You’ve seen these works of art in museums, hotel lobbies, and even on your Christmas tree each holiday season. But have you ever wondered how glass sculptures and pieces are made? We did and decided to contact YAYA (Young Aspirations, Young Artists) to see if we could visit their glass blowing studio.
One hot day in July we arrived at the Lasalle Street YAYA building, which serves as an art gallery, offices, art studio and more for the youth of New Orleans. Glass studio manager James Vella greeted us at the door and brought us to the massive studio attached to the back of the building. As we walked through the gallery, we were met by an exceptional playlist, blasting from the speakers in a corner of the room, and a wall of heat coming from the furnaces.
The temperature was so pronounced that Vella actually had us stand outside while he gave the 411 on the studio safety because, if you can imagine, it was cooler outside in the New Orleans weather than it was inside.
Vella is an expert in the glass blowing community, and an exceptional addition to the YAYA team. His knowledge is vast and his ability to teach each step of the process in such a manner that even the most ignorant novice could understand is much appreciated.
First, Vella talked us through the process, then he gave us a demonstration. And after that we were next. Terrified of the heat and having to manipulate molten glass, my turn came first. I quickly learned that the upper body strength needed for this task far surpassed my abilities, as I unsuccessfully lifted the melted glass from the furnace. Vella, luckily, was right there with me helping me through every step, and picking up the slack as I attempted to pull the glass out of the furnace and spin the glass-blowing pole at the same time – a necessary movement to ensure the liquid glass does not slip off of the end as you remove it from the heat.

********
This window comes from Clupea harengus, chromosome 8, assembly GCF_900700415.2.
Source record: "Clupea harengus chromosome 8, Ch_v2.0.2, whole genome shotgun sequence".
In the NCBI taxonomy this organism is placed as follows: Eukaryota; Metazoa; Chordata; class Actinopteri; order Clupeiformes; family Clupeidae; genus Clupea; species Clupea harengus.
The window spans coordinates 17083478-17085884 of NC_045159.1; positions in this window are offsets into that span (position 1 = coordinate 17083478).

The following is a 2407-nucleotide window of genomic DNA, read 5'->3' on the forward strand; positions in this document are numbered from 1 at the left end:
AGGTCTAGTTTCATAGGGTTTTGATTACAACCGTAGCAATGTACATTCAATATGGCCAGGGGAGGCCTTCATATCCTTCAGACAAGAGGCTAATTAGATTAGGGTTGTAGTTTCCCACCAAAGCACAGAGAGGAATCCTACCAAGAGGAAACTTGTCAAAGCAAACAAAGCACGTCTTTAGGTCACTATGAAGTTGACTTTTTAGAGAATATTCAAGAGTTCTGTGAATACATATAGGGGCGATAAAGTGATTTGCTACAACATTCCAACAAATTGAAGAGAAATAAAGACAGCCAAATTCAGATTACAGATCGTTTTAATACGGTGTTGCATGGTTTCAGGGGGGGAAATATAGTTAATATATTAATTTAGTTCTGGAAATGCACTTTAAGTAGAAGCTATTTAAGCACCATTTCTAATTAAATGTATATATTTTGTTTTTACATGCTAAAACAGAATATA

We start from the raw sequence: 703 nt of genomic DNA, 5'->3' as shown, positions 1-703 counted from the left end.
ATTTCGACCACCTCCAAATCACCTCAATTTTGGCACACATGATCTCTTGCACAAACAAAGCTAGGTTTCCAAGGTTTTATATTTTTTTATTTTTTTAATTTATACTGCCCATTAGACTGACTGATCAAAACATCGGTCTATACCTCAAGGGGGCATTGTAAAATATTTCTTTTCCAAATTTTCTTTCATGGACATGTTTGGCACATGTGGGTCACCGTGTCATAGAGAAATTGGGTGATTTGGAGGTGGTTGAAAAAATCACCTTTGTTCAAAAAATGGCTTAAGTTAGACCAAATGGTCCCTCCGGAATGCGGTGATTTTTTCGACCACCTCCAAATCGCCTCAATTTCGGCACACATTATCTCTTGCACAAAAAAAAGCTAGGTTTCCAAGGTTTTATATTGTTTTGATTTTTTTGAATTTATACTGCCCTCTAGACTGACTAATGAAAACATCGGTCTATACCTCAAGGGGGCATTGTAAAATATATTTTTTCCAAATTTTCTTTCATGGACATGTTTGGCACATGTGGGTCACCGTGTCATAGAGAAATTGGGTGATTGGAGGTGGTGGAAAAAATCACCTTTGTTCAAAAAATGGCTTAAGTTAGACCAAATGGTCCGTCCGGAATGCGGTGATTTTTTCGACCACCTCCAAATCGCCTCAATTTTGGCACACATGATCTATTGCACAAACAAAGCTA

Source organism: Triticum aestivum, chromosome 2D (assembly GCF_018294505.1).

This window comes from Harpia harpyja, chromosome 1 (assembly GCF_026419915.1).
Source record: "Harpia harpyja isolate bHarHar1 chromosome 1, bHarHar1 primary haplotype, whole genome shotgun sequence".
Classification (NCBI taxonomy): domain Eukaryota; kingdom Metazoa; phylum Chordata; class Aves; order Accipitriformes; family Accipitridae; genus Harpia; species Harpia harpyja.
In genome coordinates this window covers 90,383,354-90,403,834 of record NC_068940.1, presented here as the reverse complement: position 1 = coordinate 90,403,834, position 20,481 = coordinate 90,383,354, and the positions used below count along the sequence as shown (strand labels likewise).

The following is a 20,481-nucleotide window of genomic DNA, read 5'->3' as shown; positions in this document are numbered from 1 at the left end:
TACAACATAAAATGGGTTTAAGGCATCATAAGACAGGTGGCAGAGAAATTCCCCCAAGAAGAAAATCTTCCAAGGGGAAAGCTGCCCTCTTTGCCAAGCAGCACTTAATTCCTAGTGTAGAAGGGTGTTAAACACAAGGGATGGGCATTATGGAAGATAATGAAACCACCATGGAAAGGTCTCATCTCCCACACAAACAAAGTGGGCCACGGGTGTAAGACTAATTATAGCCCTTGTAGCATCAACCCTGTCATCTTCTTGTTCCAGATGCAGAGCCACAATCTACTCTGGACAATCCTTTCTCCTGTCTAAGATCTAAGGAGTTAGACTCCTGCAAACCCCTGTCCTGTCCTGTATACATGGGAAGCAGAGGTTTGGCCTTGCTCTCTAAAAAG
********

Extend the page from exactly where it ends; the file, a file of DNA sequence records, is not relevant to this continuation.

All in all, the process comprises about seven to 10 steps. But the most interesting part is the step that lends itself to the naming, actually blowing into the glass.
The pole that is used is hollow throughout. This allows for the artist to blow an air bubble into the glass. Since the practice’s inception in the middle of the 1st century B.C., though they did not know why at the time, an initial small puff of air is blown into the molten glass through the rod and capped in order for it to expand. Next, there is the need for constant air blowing into the pipe, either by the glass sculptor or an assistant’s help, after you have finished molding your shape and as you are preparing to score the glass away from the pole.
There were a lot of technical steps to glass blowing, and it is not an activity for those wanting to stay clean and dry – prepare for down and dirty, and if you go during the summer you are sure to sweat. They invite kids of all ages (7 or 8-years-old and up) to come experience their studio for a party or private class. They even offer “blow your owns,” which typically happen on Saturdays and involve guests coming and creating whatever is on the menu that day. A master class is also offered once you’ve taken a lesson, a few other classes, and are ready to learn from professionals from around the world.
Other than the heat I loved the whole experience. It was an unexpected feeling seeing how these beautiful works of art are created and the meticulous planning and process that goes into each piece of glass. It’s a messy job that yields a beautiful result.
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